Why are some people plagued by Exaholism and some not?
It depends on a few factors: (1) personal resilience — being able to tolerate the pain of grief; (2) the quality of other relationships in your life; and (3) an inherent sense of self-worth. There are some people who can look at a breakup objectively and say, “Look, we just weren’t a good match,” and there are others who say, “I’m unworthy of love.”
How similar is your 12-step program to AA?
I’d say we are a cousin in that we are spiritually close, but there are major differences. We don’t use God as our higher power. Members put their faith into the group. Also, alcoholics are alcoholics for the rest of their lives, and you’re probably not going to be an Exaholic for the rest of your life.
Can you summarize the steps to recovery?
The first steps of healing are accepting the loss, grieving it, and shifting the attachment from their ex to — temporarily — the Exaholic community. From there, it’s a self-discovery process: How did I get here and what do I have to do to feel better? There’s a lot of working through the emotions, the sadness, and sometimes even the guilt. We suggest that Exaholics count the days since last initiating contact — members declare their count. Each day of “sobriety” in not initiating contact is a victory; it’s a confidence builder.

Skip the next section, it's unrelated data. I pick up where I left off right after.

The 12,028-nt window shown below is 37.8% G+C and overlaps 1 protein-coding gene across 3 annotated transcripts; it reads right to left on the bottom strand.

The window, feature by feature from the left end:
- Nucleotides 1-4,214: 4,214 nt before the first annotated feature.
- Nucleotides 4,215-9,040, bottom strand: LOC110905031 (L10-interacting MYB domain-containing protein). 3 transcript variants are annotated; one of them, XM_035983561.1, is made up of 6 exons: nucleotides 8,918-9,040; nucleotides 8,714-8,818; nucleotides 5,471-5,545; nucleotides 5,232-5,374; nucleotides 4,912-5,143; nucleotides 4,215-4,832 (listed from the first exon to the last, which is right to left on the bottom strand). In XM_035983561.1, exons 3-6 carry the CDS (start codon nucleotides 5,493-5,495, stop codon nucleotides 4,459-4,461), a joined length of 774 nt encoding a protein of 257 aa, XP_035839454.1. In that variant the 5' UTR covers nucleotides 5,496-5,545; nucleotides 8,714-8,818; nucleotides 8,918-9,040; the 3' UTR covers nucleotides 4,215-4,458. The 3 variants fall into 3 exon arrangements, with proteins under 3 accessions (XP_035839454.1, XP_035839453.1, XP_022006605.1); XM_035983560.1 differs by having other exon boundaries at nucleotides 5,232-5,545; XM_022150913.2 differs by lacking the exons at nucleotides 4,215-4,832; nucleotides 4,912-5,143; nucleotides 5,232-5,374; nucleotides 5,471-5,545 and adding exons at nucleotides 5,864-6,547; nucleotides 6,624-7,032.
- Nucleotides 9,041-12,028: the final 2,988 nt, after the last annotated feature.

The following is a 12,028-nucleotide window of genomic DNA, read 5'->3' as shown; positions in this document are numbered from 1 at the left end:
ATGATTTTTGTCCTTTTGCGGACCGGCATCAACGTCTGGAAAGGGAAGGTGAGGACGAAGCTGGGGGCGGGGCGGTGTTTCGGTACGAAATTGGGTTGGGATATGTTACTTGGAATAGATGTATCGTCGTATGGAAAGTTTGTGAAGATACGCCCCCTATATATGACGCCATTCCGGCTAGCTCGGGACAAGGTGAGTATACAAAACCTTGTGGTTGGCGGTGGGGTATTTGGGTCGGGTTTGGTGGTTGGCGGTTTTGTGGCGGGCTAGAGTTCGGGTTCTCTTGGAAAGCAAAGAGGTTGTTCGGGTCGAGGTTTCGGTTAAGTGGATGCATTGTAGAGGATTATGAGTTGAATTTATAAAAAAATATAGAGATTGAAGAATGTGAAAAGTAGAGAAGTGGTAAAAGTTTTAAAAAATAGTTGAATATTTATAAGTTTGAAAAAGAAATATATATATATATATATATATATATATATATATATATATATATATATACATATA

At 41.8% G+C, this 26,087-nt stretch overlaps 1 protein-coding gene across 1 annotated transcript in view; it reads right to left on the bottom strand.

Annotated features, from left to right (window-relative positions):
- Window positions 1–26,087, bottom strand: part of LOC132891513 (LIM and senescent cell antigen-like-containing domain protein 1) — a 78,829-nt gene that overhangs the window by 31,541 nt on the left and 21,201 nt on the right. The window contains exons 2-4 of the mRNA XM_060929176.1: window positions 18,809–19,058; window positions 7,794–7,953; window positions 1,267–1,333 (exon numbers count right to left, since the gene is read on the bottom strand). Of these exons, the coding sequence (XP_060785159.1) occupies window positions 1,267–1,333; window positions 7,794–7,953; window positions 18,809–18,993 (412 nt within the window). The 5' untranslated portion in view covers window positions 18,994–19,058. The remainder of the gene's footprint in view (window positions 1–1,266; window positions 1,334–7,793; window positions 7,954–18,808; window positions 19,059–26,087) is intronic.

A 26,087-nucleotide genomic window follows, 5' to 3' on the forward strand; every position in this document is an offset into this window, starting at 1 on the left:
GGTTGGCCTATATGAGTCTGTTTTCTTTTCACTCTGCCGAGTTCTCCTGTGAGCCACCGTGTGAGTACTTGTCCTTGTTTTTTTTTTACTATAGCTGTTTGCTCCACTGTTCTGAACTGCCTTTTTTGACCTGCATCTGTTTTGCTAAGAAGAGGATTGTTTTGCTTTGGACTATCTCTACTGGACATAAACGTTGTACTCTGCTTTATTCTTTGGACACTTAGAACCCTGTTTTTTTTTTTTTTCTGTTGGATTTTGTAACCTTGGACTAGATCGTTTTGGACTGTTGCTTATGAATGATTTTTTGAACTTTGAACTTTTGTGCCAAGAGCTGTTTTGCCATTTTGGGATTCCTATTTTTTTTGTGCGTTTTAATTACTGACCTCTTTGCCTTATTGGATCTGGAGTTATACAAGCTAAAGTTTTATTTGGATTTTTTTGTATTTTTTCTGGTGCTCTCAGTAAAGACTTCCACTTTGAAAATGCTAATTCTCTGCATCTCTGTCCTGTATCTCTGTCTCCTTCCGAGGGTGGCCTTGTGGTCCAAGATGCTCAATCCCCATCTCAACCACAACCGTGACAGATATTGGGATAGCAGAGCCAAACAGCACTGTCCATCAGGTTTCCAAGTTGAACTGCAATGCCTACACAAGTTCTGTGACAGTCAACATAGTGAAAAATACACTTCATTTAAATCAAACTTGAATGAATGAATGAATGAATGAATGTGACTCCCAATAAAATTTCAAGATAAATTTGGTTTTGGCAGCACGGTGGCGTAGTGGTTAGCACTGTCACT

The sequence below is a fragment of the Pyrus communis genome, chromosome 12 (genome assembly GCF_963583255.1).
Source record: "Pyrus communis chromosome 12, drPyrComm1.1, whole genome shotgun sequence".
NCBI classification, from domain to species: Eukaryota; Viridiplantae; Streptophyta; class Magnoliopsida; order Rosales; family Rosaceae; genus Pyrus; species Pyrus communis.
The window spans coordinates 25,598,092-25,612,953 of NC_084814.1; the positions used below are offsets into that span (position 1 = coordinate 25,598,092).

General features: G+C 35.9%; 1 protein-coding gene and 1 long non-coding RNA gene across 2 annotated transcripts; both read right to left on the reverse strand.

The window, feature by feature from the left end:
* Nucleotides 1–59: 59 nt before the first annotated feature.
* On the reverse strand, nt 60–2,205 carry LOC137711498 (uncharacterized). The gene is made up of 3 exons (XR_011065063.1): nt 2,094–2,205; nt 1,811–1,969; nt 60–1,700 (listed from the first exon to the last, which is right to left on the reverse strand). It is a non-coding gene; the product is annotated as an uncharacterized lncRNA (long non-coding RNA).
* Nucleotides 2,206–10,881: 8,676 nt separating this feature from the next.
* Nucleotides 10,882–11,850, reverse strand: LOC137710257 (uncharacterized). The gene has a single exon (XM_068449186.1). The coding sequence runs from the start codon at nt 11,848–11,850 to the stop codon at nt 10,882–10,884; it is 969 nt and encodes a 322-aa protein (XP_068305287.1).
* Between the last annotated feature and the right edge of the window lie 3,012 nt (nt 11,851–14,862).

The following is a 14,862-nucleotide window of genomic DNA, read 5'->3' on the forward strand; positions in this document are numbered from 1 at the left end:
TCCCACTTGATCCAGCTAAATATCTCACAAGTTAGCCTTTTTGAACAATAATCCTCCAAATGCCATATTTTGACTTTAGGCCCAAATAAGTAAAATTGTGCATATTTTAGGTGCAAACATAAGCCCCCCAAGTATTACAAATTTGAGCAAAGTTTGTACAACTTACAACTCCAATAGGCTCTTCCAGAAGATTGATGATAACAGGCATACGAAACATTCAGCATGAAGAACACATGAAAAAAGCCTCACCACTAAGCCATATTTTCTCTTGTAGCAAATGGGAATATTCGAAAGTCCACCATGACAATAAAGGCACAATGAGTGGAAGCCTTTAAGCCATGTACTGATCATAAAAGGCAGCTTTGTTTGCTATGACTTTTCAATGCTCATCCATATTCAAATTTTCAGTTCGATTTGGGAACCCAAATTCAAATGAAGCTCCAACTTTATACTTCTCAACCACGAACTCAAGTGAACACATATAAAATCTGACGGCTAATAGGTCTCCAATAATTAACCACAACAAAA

How do you know you’re recovered?
When your ex becomes a person you used to know, as opposed to a source of throbbing and aching nonstop pain. But truly, you know you’ve recovered when you’re actually glad this happened to you because of the life lessons and opportunity for personal evolution the experience provided you with.
Should a recovered Exaholic tell a potential new partner that they’ve been “in treatment” for this?
There’s no need to label ourselves with new people. For a healed Exaholic, they’ll be able to look back and say, “I went through a bad breakup and it’s over.”